Section: New Results


Routing in Wireless Sensor Networks

Participants : Emmanuel Nataf [contact] , Patrick-Olivier Kamgueu, Nesrine Khelifi.

We have formalized our previous work on the routing protocol for wireless sensor network by fuzzy logic specifications. The rules of routing metric composition are now valid for any network depth and we demonstrated its quality by real experimentation [36] . This work is done in the context of the associated team we build with the Cameroun and the Inria international lab LIRIMA.

For potentially very large wireless sensor network, our routing or any other routing, can not limit traffic bottleneck near the network root. Network depth should also be reduced as hop by hop communication is a factor which strongly increases data loss rate. Considering theses problems Nesrine Khelifi PhD student of the Manouba University in Tunisia spent 3 months within the Madynes team trying to limit the depth of the network by splitting it under the supervision of network quality observers we had to define.

Operator calculus based routing in Wireless Sensor Networks

Participants : Evangelia Tsiontsiou, René Schott, Stacey Staples [Southern Illinois University Edwardsville] , Jamilla Benslimane, Bilel Nefzi, Ye-Qiong Song [contact] .

Recently, Operator calculus (OC) has been developed by Schott and Staples with whom we collaborate. We make use of OC methods on graphs to solve path selection in the presence of multiple constraints. Based on OC, we developed a distributed algorithm for path selection in a graph. This approach has been applied to efficiently solve a joint routing, channel and time slot scheduling optimization problem in UWB wireless sensor networks [6] . We also designed a new routing protocol which makes use of this algorithm: the Operator Calculus based Routing Protocol (OCRP). In OCRP, a node selects the set of eligible next hops based on the given constraints and the distance to the destination. It then sends the packet to all eligible next hops. The protocol is implemented in Contiki OS (Rime profile) and emulated for TelosB motes using Cooja. We compared its performance against tree and directional flooding routing and showed the advantages of our technique [28] . Our ongoing work consists in its comparison with RPL to show its practical contribution to handle simultaneously several IETF ROLL routing metrics. This work is part of Lorraine AME Satelor project granted by Lorraine Region.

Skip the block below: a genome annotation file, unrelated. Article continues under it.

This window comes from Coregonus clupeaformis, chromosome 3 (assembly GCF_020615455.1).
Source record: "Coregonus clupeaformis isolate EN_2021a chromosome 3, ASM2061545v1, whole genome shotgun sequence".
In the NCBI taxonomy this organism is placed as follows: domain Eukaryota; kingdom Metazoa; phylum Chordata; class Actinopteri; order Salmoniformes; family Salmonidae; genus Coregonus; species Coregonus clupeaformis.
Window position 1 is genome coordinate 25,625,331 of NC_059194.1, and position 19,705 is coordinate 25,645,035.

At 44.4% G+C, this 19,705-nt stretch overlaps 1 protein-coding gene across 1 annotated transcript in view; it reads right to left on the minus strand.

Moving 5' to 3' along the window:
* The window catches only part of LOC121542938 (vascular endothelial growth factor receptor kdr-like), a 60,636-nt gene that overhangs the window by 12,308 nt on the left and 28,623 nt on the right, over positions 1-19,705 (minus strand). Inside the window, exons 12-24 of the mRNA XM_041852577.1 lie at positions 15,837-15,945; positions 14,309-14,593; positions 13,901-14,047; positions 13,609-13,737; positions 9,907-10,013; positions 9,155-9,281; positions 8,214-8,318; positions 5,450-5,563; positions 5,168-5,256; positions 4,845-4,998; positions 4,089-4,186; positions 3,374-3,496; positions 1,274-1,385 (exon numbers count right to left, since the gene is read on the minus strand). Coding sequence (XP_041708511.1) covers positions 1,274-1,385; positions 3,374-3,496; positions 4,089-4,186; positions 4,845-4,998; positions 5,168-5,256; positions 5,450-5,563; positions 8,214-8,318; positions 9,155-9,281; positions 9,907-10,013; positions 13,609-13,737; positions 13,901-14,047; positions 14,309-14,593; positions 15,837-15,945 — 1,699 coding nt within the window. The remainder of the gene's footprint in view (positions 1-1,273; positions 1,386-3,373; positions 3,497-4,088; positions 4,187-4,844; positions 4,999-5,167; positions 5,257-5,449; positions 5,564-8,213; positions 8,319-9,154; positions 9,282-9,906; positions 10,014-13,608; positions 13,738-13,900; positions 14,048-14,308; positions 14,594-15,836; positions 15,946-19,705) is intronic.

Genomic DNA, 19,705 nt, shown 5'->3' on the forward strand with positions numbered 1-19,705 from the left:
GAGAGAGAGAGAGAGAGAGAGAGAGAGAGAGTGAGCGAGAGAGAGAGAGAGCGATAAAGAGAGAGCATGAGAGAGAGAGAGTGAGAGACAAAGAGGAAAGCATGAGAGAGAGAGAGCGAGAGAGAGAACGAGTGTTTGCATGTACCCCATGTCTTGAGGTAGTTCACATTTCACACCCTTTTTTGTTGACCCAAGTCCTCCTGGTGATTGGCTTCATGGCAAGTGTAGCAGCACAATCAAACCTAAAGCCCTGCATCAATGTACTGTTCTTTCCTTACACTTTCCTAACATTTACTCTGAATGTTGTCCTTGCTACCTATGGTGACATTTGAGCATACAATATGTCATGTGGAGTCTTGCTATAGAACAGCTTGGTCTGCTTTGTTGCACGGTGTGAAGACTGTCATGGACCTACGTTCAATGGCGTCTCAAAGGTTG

Probabilistic Energy-Aware Routing for Wireless Sensor Networks

Participants : Evangelia Tsiontsiou, Bernardetta Addis, Alberto Ceselli [Universita degli Studi di Milano] , Ye-Qiong Song [contact] .

Healthcare applications are considered as promising fields for Wireless Sensor Networks (WSNs). Thanks to WSNs, patients can be monitored in hospitals or smart home environments, providing health improvement, or emergency care. A key issue is the limited battery of sensors; indeed, current WSN research trends for healthcare applications include energy efficient routing and network lifetime guarantee mechanisms, among others. One of our ongoing work consists in designing a Smart Probabilistic Energy-Aware Routing Protocol (SPEAR) for WSNs which aims at maximizing the network lifetime by keeping low energy consumption and balancing network traffic between nodes. Our experimental campaign reveals that our SPEAR protocol outperforms the popular Energy Aware Routing Protocol (EAR) from the literature, proving to be more effective in extending the network lifetime. This work has resulted in a conference submission. It is part of Lorraine AME Satelor project granted by Lorraine Region.

Energy-aware IP networks management

Participants : Bernardetta Addis [contact] , Giuliana Carello [DEIB, Politecnico di Milano, Italy] , Antonio Capone [DEIB, Politecnico di Milano, Italy] , Luca Gianoli [Polytechnique de Montreal, Canada] , Sara Mattia [IASI, CNR, Roma, Italy] , Brunide Sansò [Polytechnique de Montreal, Canada] .